NORTH BENNINGTON >> State environmental officials are investigating if the same man-made chemical found in a New York village's water was ever used in Bennington, and if so, whether it's in the local water supply.
Department of Environmental Conservation (DEC) staff collected water samples from several sites in town on Tuesday, according to Matt Moran, environmental program manager for the DEC's hazardous sites program.
Describing it as an "abundance of caution," Moran said samples were taken from the town's wastewater filtration plant on Harrington Road, the village of North Bennington's water system, and several private wells in North Bennington.
Moran said the DEC is investigating whether perfluorooctanoic acid (PFOA) may have been used at the H.C. White Mil complex at 940 and 1030 Water St. in North Bennington, where the former ChemFeb company operated for over 30 years.
"At this point, unlike in Hoosick Falls, we have zero evidence of contamination," Moran said Tuesday. He said it's unlikely the town's municipal system contains PFOA, a processing agent once used to make Teflon. "But in this case, given the level of concern of what's going on with our neighbor in New York, we wanted to take the immediate step of sampling and verify if there were any issues or not."
PFOA is believed to cause cancer and other diseases. The EPA has told Hoosick Falls, N.Y. residents not to drink the tap water and recommended private wells be tested.
Town Manager Stewart Hurd said local officials are "pretty certain that our water source is not contaminated with any material." He said the town's primary water source, Bolles Brook in Woodford, is "pretty pristine." The water is filtered at the water treatment plant on Harrington Road.
ChemFab operated in one part of the historic mill complex between 1968 and 2002 and made specialized fabrics with a Teflon-like coating. ChemFab and its holdings were bought by the Saint-Gobain Corporation in 2000, according to Banner archives.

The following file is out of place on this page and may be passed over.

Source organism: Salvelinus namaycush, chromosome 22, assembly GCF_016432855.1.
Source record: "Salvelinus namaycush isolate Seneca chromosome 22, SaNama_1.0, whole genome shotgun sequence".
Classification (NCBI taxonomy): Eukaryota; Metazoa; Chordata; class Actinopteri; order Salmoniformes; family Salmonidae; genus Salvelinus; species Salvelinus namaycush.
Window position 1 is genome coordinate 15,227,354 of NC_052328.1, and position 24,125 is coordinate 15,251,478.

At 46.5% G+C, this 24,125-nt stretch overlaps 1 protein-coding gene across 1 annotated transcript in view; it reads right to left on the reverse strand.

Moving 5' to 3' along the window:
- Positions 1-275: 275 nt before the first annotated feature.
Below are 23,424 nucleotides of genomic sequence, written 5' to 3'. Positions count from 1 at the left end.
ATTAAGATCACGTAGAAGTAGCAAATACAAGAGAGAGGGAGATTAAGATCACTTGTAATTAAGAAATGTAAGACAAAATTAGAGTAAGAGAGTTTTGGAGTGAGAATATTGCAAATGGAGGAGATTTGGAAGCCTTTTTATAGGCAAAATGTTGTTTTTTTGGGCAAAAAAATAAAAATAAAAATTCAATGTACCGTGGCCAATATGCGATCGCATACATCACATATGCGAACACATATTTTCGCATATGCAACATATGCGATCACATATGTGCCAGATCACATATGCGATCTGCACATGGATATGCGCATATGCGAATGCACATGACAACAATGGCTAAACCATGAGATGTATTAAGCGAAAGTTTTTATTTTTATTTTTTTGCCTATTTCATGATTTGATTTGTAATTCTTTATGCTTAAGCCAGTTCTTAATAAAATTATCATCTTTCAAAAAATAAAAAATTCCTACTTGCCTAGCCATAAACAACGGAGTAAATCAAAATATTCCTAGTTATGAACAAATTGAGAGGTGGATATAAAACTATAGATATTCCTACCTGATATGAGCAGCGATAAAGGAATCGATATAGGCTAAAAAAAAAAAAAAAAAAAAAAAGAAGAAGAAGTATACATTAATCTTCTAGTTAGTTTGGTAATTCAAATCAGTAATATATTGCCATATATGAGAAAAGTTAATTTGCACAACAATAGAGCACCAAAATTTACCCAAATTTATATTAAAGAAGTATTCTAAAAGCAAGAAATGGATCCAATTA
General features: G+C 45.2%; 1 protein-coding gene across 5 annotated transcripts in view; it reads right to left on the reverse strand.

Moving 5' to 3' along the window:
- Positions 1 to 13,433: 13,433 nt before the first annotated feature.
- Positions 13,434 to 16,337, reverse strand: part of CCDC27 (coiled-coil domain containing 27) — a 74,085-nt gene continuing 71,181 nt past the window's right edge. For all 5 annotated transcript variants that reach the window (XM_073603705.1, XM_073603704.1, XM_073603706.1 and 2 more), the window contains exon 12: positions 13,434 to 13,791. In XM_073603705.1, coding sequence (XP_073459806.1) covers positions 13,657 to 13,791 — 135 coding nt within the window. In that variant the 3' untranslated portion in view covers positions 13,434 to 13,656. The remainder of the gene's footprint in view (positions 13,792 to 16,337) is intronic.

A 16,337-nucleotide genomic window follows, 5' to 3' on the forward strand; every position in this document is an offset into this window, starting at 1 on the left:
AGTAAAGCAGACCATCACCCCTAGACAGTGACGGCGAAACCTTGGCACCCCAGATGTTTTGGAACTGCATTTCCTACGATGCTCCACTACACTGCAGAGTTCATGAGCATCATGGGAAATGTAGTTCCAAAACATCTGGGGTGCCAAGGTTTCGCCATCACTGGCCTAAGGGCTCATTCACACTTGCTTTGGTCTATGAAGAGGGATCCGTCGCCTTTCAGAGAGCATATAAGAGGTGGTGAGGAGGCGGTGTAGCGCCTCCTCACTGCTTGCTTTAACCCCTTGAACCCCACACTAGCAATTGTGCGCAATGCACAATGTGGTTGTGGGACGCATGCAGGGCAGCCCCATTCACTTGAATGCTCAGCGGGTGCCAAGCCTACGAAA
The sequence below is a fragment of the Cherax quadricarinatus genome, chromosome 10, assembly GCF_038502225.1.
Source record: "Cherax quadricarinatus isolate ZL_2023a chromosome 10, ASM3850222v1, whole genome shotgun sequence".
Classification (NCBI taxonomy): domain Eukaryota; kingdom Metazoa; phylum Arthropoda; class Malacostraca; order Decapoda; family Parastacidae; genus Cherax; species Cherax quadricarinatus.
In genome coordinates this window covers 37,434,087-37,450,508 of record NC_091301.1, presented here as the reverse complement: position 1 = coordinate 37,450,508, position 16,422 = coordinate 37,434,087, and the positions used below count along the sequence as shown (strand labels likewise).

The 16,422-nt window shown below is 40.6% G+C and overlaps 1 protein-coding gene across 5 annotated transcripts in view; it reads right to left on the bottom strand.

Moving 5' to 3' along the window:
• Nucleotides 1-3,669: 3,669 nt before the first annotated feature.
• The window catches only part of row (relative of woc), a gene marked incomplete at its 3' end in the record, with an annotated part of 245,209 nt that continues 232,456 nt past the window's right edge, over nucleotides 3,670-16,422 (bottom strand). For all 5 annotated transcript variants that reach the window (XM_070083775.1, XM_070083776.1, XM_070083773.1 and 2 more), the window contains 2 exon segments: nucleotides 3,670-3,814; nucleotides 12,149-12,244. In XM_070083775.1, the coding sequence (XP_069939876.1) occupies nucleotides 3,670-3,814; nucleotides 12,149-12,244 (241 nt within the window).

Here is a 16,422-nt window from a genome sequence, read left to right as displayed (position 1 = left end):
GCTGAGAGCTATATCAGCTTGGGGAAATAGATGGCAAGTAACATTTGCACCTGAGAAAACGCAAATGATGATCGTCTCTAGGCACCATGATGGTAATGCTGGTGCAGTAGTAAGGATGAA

The French multinational company operates Saint-Gobain Performance Plastics in Hoosick Falls and employes some 200 people. Its two facilities in the village were added to the New York State Superfund, a move Gov. Andrew Cuomo said would accelerate a cleanup. Saint-Gobain was one party the state identified as being "potentially responsible" for the contamination. The second, Honeywell International, is a successor to companies that previously operated in the village.
Moran said no investigation had ever been done into whether there was a PFOA releases at the mill complex.
He said the samples had to be sent out of state because no lab in Vermont could test for PFOA.
State Sen. Brian Campion, D-Bennington, said he has had concerns about having clean drinking water in Bennington and other Vermont towns. He said he's spoken with DEC Commissioner Alyssa Schuren and DEC Deputy Secretary Trey Martin about the issue, and has requested officials take a closer look at Vermont's toxic sites.
Campion said he was impressed by the DEC's response and is eager to see test results. But he added, "I still think we have to identify other possible hazardous sights and make certain the necessary steps are taken to protect Vermonters."